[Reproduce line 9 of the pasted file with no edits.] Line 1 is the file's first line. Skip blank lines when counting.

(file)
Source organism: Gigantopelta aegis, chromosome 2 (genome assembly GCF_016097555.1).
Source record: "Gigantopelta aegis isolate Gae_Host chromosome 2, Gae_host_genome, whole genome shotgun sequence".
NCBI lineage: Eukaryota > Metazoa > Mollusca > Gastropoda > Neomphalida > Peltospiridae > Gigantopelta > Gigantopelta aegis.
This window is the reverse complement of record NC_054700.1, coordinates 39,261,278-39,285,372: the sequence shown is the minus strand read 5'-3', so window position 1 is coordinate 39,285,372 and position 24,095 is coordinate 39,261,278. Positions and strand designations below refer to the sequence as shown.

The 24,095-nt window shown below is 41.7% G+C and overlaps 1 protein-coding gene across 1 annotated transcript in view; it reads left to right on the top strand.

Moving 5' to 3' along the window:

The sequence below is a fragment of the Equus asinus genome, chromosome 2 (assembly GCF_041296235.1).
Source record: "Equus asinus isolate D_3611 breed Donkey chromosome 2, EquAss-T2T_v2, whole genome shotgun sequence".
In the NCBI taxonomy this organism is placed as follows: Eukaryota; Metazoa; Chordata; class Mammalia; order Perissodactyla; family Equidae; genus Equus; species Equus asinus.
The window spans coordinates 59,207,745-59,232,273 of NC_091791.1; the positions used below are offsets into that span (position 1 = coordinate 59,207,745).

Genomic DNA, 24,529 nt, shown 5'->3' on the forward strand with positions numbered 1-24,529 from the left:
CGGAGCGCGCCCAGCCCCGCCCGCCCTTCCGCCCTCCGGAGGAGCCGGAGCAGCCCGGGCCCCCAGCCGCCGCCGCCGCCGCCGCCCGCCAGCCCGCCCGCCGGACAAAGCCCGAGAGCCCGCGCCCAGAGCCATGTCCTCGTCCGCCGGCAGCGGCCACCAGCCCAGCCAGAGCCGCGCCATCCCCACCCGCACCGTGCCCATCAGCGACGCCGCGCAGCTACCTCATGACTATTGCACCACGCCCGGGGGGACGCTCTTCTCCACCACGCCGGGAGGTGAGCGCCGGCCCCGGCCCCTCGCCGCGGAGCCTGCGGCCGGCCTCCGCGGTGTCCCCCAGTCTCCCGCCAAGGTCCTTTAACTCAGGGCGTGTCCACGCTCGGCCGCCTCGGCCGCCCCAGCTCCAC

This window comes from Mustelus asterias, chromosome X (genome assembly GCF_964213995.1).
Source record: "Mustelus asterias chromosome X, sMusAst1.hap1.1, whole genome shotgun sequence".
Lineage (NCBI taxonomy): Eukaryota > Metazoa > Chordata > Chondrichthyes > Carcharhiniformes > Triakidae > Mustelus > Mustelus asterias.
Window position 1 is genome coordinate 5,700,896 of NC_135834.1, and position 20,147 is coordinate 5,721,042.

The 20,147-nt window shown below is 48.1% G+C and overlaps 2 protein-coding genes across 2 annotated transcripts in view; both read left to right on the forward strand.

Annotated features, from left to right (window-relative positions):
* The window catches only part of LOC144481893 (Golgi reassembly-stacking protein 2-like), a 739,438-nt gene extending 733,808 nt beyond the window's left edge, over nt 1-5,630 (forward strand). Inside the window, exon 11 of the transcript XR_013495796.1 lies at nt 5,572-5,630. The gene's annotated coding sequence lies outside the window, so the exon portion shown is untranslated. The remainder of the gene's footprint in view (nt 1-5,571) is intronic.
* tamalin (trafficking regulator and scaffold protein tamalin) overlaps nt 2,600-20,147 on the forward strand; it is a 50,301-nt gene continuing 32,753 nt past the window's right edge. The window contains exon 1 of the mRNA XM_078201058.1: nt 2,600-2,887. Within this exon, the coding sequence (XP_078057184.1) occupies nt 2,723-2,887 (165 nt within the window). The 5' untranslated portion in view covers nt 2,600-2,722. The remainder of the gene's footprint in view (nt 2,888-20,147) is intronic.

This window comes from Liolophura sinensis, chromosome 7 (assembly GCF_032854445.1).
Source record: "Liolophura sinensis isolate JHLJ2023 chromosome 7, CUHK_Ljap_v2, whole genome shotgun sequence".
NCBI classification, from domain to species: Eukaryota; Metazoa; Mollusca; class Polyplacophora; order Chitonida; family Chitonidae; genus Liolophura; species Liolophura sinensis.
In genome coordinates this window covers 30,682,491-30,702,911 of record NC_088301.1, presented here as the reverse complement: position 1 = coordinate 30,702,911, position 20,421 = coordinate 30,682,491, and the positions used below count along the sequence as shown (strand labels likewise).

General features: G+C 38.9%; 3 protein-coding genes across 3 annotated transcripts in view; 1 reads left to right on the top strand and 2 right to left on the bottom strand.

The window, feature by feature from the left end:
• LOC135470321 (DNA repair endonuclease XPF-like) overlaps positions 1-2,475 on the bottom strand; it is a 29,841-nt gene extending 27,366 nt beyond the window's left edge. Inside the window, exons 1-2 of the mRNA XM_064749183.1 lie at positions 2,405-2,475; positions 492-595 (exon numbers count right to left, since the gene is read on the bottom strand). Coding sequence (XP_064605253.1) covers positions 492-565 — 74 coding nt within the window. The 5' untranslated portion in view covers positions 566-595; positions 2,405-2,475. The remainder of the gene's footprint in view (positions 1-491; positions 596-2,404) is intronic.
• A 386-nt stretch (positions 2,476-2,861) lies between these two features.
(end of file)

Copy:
In the NCBI taxonomy this organism is placed as follows: Eukaryota; Metazoa; Chordata; class Mammalia; order Perissodactyla; family Equidae; genus Equus; species Equus asinus.